Tuesday, October 10, 2017

Moore on Section 121 at SSRN

I was an expert witness last winter. There was a case out west in which section 121 of the British North America Act 1867 was at issue, and one side decided that some historical context might be useful to the court, or at least to the case it was making to the court. 

It was pleasant to learn that I had been approached because the constitutional law expert on the case had read my 1867: How the Fathers Made a Deal in his book group.  But I found the idea of the expert witness was, well, thought-provoking. When a historian say A, there is a legion of other historians ready to cry, No, B!  But if you convince a judge of A, he or she brings down the gavel, and A ain't just history, it's law.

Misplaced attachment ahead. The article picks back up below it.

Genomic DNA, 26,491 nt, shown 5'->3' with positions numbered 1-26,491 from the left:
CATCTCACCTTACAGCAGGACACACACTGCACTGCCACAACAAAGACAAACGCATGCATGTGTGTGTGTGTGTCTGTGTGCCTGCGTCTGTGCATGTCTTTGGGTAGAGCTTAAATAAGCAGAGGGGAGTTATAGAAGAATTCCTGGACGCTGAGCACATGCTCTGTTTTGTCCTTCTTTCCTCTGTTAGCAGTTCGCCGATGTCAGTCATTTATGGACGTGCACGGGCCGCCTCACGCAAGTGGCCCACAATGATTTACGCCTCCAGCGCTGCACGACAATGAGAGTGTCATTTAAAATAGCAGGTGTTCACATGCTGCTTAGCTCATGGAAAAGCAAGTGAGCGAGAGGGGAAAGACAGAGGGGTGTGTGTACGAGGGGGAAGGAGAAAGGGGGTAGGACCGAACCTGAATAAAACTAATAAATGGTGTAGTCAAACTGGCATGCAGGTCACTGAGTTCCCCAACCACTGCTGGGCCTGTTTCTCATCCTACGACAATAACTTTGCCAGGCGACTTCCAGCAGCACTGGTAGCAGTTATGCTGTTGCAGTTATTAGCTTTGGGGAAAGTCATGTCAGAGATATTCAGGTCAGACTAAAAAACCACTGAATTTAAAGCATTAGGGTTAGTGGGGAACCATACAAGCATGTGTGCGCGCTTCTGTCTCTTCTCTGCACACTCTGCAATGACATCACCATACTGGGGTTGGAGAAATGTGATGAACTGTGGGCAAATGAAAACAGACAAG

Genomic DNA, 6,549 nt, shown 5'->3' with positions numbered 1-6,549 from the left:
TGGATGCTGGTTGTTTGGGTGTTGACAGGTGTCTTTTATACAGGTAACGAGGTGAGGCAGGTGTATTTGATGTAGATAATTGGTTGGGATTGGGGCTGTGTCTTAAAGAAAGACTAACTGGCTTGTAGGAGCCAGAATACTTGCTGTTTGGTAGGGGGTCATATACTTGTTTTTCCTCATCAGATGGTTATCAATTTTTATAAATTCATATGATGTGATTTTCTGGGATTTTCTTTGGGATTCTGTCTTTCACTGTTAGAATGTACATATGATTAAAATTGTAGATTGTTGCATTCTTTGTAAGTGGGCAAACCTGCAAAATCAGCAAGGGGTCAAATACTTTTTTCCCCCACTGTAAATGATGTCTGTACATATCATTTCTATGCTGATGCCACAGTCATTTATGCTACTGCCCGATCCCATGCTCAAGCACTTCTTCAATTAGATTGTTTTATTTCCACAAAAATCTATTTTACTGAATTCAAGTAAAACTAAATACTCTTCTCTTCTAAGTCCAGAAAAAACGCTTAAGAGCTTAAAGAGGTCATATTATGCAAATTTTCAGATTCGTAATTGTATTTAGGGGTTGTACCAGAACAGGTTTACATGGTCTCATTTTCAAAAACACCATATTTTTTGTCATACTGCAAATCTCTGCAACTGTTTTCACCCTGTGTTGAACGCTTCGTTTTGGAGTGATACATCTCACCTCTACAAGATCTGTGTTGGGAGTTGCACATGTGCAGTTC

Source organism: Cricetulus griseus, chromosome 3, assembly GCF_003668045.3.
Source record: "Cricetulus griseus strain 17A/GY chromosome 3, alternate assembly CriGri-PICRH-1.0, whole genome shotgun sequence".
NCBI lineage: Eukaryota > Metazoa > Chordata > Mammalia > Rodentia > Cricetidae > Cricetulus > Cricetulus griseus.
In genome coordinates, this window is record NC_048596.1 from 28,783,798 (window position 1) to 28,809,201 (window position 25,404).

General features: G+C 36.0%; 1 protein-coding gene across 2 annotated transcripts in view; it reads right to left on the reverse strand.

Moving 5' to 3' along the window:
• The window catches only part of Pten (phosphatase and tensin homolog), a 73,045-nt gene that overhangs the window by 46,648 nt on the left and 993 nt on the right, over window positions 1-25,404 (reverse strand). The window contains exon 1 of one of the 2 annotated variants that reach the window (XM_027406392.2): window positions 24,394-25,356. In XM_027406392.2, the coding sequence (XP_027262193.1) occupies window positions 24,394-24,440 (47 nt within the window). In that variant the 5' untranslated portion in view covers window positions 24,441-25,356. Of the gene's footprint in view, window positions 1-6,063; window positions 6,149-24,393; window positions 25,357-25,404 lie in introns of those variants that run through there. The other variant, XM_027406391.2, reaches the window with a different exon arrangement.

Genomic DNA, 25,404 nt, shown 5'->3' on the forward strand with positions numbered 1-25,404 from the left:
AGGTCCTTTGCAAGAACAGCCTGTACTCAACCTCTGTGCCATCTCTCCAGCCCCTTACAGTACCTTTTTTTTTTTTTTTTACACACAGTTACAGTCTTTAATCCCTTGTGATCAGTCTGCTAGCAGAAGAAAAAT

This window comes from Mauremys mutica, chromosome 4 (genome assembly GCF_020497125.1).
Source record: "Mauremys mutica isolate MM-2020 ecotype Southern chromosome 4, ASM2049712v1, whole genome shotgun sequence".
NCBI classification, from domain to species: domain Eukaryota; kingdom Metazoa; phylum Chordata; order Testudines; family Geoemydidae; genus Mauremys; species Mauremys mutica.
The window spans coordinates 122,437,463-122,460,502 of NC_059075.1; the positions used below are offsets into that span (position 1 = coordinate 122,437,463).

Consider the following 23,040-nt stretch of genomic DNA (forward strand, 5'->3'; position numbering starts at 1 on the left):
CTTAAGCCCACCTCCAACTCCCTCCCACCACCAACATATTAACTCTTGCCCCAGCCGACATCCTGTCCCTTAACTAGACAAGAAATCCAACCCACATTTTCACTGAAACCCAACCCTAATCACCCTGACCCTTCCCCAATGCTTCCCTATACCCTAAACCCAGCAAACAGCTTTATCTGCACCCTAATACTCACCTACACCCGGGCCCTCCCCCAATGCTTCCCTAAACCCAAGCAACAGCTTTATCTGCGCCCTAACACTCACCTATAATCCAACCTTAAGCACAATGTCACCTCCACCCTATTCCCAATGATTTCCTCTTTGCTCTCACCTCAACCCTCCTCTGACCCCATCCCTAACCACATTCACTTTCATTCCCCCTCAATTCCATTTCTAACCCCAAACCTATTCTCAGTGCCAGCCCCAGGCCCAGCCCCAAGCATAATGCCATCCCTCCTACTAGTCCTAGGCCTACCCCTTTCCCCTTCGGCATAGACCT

Still and all, it was a simulating little research assignment, applying views I've argued elsewhere to a specific set of facts. For those saying, "... and s.121 is about what particularly?" it reads:
All Articles of the Growth, Produce, or Manufacture of any one of the Provinces shall, from and after the Union, be admitted free into each of the other Provinces.
and it is usually understood to be about beer and wine, though I suggest the real issue is federalism. It has been newsworthy recently because a New Brunswick beer-and-wine case that turns on s.121 is headed to the Supreme Court of Canada later this year. Anyway, for those interested in constitutional arcana, I've recently posted my report at SSRN.

Comments and criticisms welcome. There may be revisions.

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